Film Review: The A-Team
PUBLISHED: 12:55 30 July 2010
2010 - 119mn - 12A
Directed by Joe Carnahan. Starring Liam Neeson, Bradley Cooper, Sharlto Copley, Quinton Jackson, Jessica Biel, Patrick Wilson.
Review by Walter Nichols
I’ve always loved The A-Team. It was one of my favorite TV shows as a child, even though I can’t quite remember why (probably the theme music), and in spite of the fact that every episode I watch again now seems a slow, ridiculous, poorly acted, violent sitcom (then again, that’s what every “adult” show from the 80s feels like when watched now). The film adaptation has been in the works for years, sometimes mentioning George Clooney – this was pre-Oscar – and a little while back we even came close to a frightening version starring Bruce Willis, Ryan Reynolds, and Ice Cube.
Luckily, that never came to be, and now, 13 years after the television show froze its last frame, The A-Team finally hits cinemas. And it is the absolute best version of the show anyone could have conceived. In fact, it’s light years better than the show – it makes the show look good.
It all starts with a cracking opening, in which we’re shown how the team first comes together, and which drew cheers from the audience. It’s perfectly paced and ingeniously introduces all four players – leader and man with a plan Col. Hannibal Smith (Liam Neeson), con- and ladies’ man Lt. ‘Face’ Peck (Bradley Cooper), ace driver and hulking brute B.A. Baracus (Quinton Jackson), and completely bonkers pilot Murdock (Sharlto Copley). The casting is spot-on. Neeson drops the disguises and crossdressing that made George Peppard’s Hannibal Smith a borderline joke every other episode, and turns him into a badass leader, old school military through and through. Cooper’s Face is his protégé, a man out to enjoy life, with a more laidback approach to things. Their relationship – and how much they can learn from each other – is cleverly put at the core of the film. Jackson, an Ultimate Fighting Champion whose stage name is, fittingly, “Rampage Jackson”, imbues B.A. with all of Mr. T’s contradictions (it’s Ghandi with a Mohawk! Punching people!); and District 9’s Copley actually manages to steal the show from everyone, in every scene, every time. Crucially, they all feel like they love each other, and the hang-out value of the TV series is multiplied. These are guys you’d like to be friends with.
Eight years after the opening, and the gang are in Iraq, about to be shipped out. They’ve become the Army’s most valued undercover team, specializing, in the words of one character, “in the ridiculous”. But they are hired and double-crossed by slimy CIA agent Lynch (Patrick Wilson in an absolutely fantastic turn), court-martialed, and sent to jail for – natch – that crime they didn’t commit mentioned in the TV series’ opening credits. They break out and go on the run to clear their names, with Army Lieutenant Charisa Sosa (Jessica Biel) hot on their heels.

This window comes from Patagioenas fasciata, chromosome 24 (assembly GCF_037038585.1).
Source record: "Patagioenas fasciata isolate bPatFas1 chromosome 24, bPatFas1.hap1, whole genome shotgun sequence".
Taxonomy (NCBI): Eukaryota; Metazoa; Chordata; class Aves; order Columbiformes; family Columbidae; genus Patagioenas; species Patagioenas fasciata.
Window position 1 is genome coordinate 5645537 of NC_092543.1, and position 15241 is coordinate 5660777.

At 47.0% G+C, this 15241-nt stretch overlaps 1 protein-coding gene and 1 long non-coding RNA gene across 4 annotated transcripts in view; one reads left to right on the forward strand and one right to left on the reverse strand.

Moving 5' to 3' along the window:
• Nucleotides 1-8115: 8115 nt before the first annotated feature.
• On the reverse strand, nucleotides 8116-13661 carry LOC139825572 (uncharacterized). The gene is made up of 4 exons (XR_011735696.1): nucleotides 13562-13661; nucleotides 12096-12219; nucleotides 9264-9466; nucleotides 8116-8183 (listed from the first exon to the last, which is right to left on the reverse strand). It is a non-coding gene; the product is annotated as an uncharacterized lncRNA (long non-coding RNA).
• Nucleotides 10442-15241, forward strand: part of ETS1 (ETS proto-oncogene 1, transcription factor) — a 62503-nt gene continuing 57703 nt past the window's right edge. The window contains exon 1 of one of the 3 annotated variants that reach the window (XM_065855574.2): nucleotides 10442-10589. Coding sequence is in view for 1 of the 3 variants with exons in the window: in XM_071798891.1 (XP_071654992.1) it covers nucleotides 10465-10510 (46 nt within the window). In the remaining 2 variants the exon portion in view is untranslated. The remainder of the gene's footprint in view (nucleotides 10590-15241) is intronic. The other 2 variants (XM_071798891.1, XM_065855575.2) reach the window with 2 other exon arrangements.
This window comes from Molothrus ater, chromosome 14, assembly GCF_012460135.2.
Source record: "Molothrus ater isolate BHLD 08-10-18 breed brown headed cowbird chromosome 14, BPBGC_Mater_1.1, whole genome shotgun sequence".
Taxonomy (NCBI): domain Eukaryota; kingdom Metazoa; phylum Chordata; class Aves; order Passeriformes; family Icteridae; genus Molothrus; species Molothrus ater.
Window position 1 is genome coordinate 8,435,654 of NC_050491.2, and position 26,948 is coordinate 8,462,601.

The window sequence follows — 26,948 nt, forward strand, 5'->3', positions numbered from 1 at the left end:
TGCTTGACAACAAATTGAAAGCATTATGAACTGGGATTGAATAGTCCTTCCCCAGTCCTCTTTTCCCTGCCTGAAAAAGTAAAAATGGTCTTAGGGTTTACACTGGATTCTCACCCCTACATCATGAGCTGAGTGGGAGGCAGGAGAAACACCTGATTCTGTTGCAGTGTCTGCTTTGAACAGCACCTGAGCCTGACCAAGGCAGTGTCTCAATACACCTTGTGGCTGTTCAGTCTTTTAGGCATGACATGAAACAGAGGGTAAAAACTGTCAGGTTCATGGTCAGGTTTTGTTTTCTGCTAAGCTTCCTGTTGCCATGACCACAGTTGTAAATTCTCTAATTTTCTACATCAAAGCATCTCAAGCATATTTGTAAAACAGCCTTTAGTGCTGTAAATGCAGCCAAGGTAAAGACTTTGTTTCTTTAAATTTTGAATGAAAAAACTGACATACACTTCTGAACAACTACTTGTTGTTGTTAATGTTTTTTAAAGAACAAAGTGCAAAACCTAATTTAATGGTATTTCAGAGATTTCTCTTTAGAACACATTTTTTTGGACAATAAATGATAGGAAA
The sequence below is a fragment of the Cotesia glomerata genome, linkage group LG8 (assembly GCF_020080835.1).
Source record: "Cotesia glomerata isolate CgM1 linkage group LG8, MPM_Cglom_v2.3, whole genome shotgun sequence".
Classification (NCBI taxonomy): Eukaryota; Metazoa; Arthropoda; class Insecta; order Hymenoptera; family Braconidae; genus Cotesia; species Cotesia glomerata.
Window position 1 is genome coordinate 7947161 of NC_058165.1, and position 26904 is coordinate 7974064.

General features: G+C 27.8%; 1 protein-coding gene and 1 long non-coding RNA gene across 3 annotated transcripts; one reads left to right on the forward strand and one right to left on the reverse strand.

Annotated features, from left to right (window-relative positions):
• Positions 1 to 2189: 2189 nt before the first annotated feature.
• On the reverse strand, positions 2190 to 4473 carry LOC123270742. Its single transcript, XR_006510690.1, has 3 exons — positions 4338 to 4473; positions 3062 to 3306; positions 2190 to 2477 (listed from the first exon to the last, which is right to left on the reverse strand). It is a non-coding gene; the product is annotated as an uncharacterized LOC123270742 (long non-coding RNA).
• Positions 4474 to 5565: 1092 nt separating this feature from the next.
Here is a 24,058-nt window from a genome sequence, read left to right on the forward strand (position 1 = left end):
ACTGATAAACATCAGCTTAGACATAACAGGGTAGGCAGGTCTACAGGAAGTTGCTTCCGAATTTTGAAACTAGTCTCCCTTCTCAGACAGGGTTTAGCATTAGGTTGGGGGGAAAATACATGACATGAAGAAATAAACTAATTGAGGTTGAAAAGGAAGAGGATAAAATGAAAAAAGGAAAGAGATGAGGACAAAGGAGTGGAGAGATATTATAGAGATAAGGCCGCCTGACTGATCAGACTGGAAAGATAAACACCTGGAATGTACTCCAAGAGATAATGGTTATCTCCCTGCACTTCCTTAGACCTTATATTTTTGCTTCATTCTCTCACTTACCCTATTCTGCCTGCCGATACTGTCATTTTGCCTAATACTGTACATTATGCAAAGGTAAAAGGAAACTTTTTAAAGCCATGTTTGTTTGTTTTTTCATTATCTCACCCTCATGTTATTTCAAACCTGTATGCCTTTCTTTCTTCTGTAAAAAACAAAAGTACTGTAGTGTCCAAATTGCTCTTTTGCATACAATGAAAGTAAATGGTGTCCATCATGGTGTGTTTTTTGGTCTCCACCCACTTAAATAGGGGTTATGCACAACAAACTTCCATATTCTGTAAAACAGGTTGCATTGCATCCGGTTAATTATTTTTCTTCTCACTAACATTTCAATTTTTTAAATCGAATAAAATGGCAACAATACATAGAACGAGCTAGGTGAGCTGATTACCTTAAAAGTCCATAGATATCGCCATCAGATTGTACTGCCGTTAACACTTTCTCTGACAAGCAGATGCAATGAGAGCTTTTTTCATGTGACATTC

It’s a simple enough plot, and the McGuffin – US currency printing plates stolen from Baghdad to be sold to the highest bidder – feels timely while also being irrelevant enough to not get in the way of the action. And the action is, obviously, what’s important here.
The filmmakers have done a brilliant job of updating the concept, tone and character of the series while keeping what made it so memorable: an enjoyable group of guys getting out of tight spots in hugely nonsensical, and tremendously enjoyable, ways. At one point, these guys try to fly a tank. And you whoop and cheer for them. Forget about suspending your disbelief – this is one of those cases where you should take your disbelief out back and shoot it in the head.
There’s no shortage of humor, either, but never poked at the main characters, another flaw of the series. Patrick Wilson and his CIA guys are brilliant foils, only made more threatening by the fact that they spend the film in designer clothes, drinking beer, sexually harassing female assistants, and treating their tapping equipment and drone bombers like toys.
It’s not a perfect film by any means – the final act is an overdose of mediocre CGI wrapped in cheese, and Hannibal bangs on about plans so much he sometimes feel like one of those dinner party guests who can only talk about one thing – but it’s made lovingly, loudly, and unpretentiously. It’s just plain FUN.
For shadowy reasons, the film tanked at the US box-office (making only $35 million dollars where it cost $120), so the planned sequels are now in jeopardy. It’s the very rare time where that actually feels like a real shame.
Star rating: 4 out of 5 stars